To investigate the effects of choline and carnitine supplementation on the lipidome of wild type and mutant strains, cultures were grown in minimal medium supplemented with choline and then transferred to medium which was without or with either 2 mM choline or 2.5 mM carnitine. The mutant Δcho2 showed a reduction in abundance of PC by 36% and also a 34% increase of TAG compared with the wild type (Figure 7). Addition of choline led to a reversal of these effects in the mutant, producing a lipid profile similar to that of the wild type. Preliminary results also indicate that Δopi3 reacts similarly to Δcho2 in response to choline supplementation (data not shown). However, the addition of carnitine did not lead to any significant changes in the phospholipid composition of cells.
FIGURE 7. Phospholipid and TAG composition of the mutants alone and in response to carnitine and choline in positive (A) and negative (B) ionization mode. All experiments were done in triplicate with error bars representing standard deviation (∗p < 0.001 vs. BY control).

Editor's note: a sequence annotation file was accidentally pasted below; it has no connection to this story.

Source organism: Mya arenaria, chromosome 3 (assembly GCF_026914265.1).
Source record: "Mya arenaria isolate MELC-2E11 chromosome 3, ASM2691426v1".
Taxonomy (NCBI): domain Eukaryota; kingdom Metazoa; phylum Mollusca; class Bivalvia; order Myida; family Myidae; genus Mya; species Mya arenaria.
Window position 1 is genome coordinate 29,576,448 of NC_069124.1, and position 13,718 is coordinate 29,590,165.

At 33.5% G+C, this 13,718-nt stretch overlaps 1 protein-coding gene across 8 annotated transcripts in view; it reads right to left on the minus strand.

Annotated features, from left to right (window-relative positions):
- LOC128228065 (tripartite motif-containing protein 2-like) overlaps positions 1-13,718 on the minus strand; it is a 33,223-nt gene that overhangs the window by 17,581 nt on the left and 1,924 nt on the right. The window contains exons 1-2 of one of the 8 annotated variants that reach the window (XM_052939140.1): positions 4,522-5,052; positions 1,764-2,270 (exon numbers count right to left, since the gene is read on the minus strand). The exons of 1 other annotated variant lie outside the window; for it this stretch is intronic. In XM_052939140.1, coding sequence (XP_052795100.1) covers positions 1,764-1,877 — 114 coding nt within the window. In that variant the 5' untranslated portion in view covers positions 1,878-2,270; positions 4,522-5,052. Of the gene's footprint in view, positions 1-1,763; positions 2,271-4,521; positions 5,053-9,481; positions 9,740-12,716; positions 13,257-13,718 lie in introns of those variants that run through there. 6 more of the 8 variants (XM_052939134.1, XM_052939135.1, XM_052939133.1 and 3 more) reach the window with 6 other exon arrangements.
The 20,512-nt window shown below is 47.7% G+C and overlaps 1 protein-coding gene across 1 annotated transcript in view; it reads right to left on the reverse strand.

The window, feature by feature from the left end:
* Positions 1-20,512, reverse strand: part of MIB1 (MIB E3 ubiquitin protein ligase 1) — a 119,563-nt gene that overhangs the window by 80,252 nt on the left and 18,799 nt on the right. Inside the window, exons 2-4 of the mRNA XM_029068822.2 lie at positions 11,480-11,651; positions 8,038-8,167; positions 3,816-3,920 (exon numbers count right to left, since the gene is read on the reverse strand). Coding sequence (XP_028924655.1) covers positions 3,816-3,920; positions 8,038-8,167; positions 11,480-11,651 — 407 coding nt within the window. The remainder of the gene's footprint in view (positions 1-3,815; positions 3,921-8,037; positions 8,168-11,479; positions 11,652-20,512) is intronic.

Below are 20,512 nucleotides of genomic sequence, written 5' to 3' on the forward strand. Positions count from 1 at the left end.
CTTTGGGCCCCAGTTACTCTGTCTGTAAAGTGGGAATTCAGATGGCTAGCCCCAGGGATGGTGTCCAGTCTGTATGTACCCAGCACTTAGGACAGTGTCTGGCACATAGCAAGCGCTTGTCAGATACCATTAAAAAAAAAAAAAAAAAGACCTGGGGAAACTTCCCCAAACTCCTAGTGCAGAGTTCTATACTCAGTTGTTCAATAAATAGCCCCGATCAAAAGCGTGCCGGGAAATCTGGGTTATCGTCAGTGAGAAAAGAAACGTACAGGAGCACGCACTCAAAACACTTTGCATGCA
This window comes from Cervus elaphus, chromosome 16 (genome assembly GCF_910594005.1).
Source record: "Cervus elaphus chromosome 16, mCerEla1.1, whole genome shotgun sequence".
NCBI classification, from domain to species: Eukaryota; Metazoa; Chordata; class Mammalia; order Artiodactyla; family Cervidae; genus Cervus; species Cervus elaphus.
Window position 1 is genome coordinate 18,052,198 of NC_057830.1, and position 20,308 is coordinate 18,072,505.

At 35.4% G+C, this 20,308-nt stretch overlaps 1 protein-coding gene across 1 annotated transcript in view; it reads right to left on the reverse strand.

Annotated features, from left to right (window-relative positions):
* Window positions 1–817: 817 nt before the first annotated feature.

The fatty acid composition within the cultures was also analyzed. Although choline supplementation restored the fatty acid profile of Δcho2 to that of wild type cultures, carnitine supplementation did not result in any significant changes in the fatty acid profile of the mutant or wild type cultures (data not shown).
Effect of Treatment With Hydrogen Peroxide and DTT on Lipid Composition of Cells
It was also investigated whether carnitine treatment results in any changes in the lipid composition of cells after stressing with DTT and hydrogen peroxide. To this end, cultures were grown to an OD600nm of 0.8 in the presence and absence of carnitine, at which point samples were taken for lipid extraction. Cultures were treated with either DTT or hydrogen peroxide and samples were taken for lipid extraction 30 and 60 min after treatment.